'The operation was a success, but the patient died' is an old tag, frequently heard in medical circles. Less often, however, does one hear the following: 'While the patient was dying from lack of oxygen on the operating table, the surgeons held a conference to celebrate the success of the operation so far.'
But that is what happened at the Inter-Governmental Conference on Bosnia held in London on 4/5 December 1996 to mark the Dayton Agreement's first anniversary. The opening speeches, by British, American and other politicians, oozed mutual congratulation, as they boasted about the one year of peace which Dayton had brought to Bosnia. Rather less was said about the many years of instability, suffering and violence which lie ahead, thanks to these governments' failure to implement large areas of Dayton.
Only one part of that package of measures has been properly carried out: that which involves dividing Bosnia into two 'entities' (the Muslim-Croat Federation and the Serb Republic), and putting a 'Zone of Separation' between their armies. Division, it seems, is what comes easily. The rest of Dayton consists of measures to promote Bosnia's reintegration: these have been at best only partly fulfilled, and at worst deferred, fudged or ignored.
The basis of any just and viable settlement in Bosnia must be the right of refugees to return to their homes - a right affirmed at Dayton. More than two million were driven out, many thousands are still living in camps, sleeping in tents or on the floors of school buildings. The return of these people to their homes is both a moral issue and a practical one.
So far, the number of refugees who have returned across the 'Inter-Entity Boundary Line' has been tiny. Small groups of Muslim villagers trying to go back have been met by rent-a-mob crowds or by armed police: the Nato-led Implementation Force (Ifor) has a mandate to protect them, but has failed to do so. Instead, its spokesmen describe each attempt to return home as a 'provocation', and complain that the villagers have not followed UN procedures.
And how exactly do those procedures work? One group of 97 Muslim families from the Serb- controlled Prijedor region found out. They gave the international officials a list of their homes: the officials then gave the list to the Serb police in Prijedor; and within 48 hours, every one of those houses had been mysteriously destroyed.
It may not be a coincidence that no fewer than four indicted war criminals still hold prominent positions in the Prijedor police force. The Ifor commanders know who they are, and where they work. But no attempt has been made to arrest them, just as the most prominent war criminals of all, Radovan Karadzic and Ratko Mladic, are still allowed to travel through the Serb Republic unhindered. Worse than that: having said that they would arrest them only if they bumped into them, the Ifor commanders now take elaborate measures to avoid crossing their paths.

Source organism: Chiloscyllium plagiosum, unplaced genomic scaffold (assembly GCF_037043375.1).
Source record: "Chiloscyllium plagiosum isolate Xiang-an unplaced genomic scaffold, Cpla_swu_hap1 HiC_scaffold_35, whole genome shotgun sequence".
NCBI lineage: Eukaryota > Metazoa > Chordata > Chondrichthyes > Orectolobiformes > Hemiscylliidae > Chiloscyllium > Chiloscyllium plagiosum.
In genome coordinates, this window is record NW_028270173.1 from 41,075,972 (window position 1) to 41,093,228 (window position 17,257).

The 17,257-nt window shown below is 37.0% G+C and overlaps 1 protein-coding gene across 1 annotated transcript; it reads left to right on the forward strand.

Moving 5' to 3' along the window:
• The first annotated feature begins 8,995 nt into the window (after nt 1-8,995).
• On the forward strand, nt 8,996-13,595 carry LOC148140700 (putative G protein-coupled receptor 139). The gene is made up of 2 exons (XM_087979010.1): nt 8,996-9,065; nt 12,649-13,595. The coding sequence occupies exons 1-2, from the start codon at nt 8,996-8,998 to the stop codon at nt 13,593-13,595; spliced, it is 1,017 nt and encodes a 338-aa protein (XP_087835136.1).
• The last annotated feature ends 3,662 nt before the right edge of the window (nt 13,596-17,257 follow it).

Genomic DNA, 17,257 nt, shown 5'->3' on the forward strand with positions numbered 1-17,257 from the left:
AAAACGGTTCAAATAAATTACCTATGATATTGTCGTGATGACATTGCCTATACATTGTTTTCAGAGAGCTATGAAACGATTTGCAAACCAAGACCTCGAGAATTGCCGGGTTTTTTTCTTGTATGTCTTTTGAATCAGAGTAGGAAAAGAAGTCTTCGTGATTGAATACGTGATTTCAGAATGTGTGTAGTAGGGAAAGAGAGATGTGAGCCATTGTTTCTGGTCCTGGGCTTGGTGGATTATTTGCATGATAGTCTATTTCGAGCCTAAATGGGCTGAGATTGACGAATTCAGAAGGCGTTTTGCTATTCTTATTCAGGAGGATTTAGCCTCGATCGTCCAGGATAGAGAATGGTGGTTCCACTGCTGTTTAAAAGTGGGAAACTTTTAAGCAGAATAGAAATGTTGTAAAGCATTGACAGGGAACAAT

Arresting war criminals is necessary not only to serve the elementary demands of justice, but also for psychological reasons. Collective hostility is fuelled by the idea of collective guilt (blaming 'the Serbs' instead of their criminal leaders); and the only way to cancel the idea of collective guilt is to prove, and punish, individual responsibility. That would be a step towards the reintegration of Bosnia. But is reintegration what western governments want? In private, some of their officials say that partition is the best solution for Bosnia, and that it is what the Bosnians desire anyway. Both claims are questionable. Radical Serbs and radical Croats do want partition, and have committed gross crimes in order to achieve it. But the largest component of the Bosnian population, the Muslims, has favoured the preservation of a multi-national Bosnian state; so have most of the Serbs, and some Croats, living on Federation territory.
As for the idea that partition would bring peace and stability to the area, this is the most dubious assumption of all. Many thousands of Muslims, driven out of their homes in eastern Bosnia in 1992, would be willing to go to war again to stop any such permanent division of their country. A partition of Bosnia along its present dividing line would also put intolerable pressures on the Muslim-Croat Federation, with hardline Croats pushing for an anschluss with Croatia: a second war would probably develop there. And with Serbia and Croatia competing to absorb their respective halves of Bosnia, new kinds of regional instability would be created too. Each of those states would try hard to stir up trouble in the other's part of Bosnia, and Croatia would view with intense alarm the creation of a new Serbian military bastion just below the underbelly of the Croatian state itself.
The policy pursued by the West for the past 12 months will create an almost endless catalogue of greater problems to come. Can anything be done now to prevent them? Talk about giving Ifor a new mandate, or about setting up new bodies with new powers, misses the point. The mandate and the powers exist. All that is needed is to use them.
It is as if those surgeons with the oxygen-starved patient, at their celebratory conference, were to pass a resolution saying that they needed a new kind of oxygen. They already have the means to save this patient's life. What they lack is the political will to do so - and, it seems, the political understanding to see why it should matter.
This article is slightly adapted from one that appeared in The Daily Telegraph on 4 December 1996.